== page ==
5. When we lived in Chapel Hill, NC, we attended a church where the minister used the latest technology at the time: an overhead projector. The minister was a talented speaker and used the projector to his advantage. He ended each sermon with a slide that was titled “THE POINT.”

    I’ve attended a lot of talks in my life. Some have inspired me, some have bored or confused me, and I’ve daydreamed through others. But I often wonder why all speakers don’t end their talks with the simple summation that our friend in NC did.

  6. Thanks, Jim, I loved the anecdotes. I live in California Twain country (Twain-Harte is just up the road). Our annual Calaveras County jumping frog event next door will be missed this year. So a few witticisms from the master make a fine substitute.

    My college public speaking teacher gave us this three-step maxim: tell them what you’re going to tell them, tell them, then tell them what you told them. Always worked for me in my oratory career *cough*.

    The most fun was being invited to 5th Grade classrooms to talk about my Middle Grade mysteries and field questions regarding the writing life. Those fresh, eager minds are leaving childhood, poised on the threshold of adulthood, and their questions are just a load of enjoyment.

    • 5th graders are a great audience, Dan. Not yet junior high snarky. They do ask sincere and cute questions. They’re good for magic shows, too. A little older and they start yelling, “I know how you did that! It’s up your sleeve!”

  7. Jim, I love this advice, especially the part about speaking with friends. I also take the heat off myself when speaking by talking not so much about me and my writing and how “wonderful” I am, but about other writers and what I love about their writing. I often have influencer copies of other books, and give them out during the speech, which really holds attention. Because the point of writers speaking, for many of us, is to encourage more reading. Different readers have different tastes, and if I can encourage a few in the audience to read more, I feel I’ve done a good thing. After all, most people who are listening to me speak probably already know my books.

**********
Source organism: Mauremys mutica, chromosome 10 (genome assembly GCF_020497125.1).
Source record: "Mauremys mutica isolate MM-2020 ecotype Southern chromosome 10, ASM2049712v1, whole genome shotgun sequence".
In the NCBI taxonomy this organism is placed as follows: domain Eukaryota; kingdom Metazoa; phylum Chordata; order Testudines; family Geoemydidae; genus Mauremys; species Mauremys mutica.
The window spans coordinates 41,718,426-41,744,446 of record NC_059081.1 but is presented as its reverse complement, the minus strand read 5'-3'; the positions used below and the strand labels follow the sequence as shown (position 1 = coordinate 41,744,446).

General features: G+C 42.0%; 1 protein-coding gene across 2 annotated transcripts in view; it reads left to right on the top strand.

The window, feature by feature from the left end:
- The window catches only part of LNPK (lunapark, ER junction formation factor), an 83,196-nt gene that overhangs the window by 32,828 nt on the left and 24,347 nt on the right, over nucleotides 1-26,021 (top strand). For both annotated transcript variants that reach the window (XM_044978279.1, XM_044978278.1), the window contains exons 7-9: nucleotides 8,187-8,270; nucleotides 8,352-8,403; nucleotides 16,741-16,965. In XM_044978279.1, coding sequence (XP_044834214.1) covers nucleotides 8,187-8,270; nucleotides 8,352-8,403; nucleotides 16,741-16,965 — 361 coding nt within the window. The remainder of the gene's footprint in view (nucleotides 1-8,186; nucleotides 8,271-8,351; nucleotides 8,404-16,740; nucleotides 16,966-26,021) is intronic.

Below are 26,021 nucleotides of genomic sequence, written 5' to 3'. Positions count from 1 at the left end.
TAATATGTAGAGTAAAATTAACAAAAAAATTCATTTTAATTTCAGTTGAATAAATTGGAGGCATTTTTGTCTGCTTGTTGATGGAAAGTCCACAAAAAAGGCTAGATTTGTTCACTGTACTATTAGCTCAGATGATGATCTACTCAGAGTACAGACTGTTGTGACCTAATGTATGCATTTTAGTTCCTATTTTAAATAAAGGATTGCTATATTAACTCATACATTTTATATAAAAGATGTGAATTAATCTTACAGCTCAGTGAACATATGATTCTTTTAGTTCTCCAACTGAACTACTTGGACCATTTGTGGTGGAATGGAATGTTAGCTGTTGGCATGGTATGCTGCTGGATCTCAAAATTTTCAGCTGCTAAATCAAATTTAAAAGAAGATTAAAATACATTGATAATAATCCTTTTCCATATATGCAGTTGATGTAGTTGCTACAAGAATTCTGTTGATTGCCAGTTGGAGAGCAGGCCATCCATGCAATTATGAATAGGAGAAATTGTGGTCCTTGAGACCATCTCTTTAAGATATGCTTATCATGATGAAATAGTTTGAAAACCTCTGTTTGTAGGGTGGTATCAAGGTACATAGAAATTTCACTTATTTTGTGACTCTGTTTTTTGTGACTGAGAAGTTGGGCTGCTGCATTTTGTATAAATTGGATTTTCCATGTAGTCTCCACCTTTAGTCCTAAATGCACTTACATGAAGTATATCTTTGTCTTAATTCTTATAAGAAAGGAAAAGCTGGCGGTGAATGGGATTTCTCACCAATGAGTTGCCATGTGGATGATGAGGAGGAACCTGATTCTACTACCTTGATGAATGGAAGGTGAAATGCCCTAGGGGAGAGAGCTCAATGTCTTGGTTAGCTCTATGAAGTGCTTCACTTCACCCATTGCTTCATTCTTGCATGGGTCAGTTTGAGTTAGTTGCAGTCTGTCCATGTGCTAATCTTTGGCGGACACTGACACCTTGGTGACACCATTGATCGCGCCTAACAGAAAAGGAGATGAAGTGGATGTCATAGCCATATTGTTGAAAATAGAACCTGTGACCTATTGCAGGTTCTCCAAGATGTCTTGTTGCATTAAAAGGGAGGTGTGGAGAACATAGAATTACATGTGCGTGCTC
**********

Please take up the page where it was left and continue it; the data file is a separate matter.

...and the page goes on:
• That’s a good point, Hannah, about being openly generous to others when giving a speech. And one should never give the impression that your speech contains the following: “Well, enough about me. What do you all think of my books?”

    is in town, but has not been engaged

    were in contemplation for this occasion, but the idea has been abandoned

    may be expected; in fact, the public are privileged to expect whatever they please”

    Going to borrow Twain’s funny technique above to drum up interest for upcoming events.

    Thanks, Jim, for the examples from great classic raconteurs. Really helpful.

  9. Happy Sunday, Jim

    The first thing I notice about a great speaker is their poise and ease with which they speak, often to very large groups. They stir your emotions–the best ones take you through a gambit of emotion, uplifting, serious, poignant, nostalgic, etc. but always with a touch of contrasting humor, leavened throughout. The contrast makes for a moving experience every time.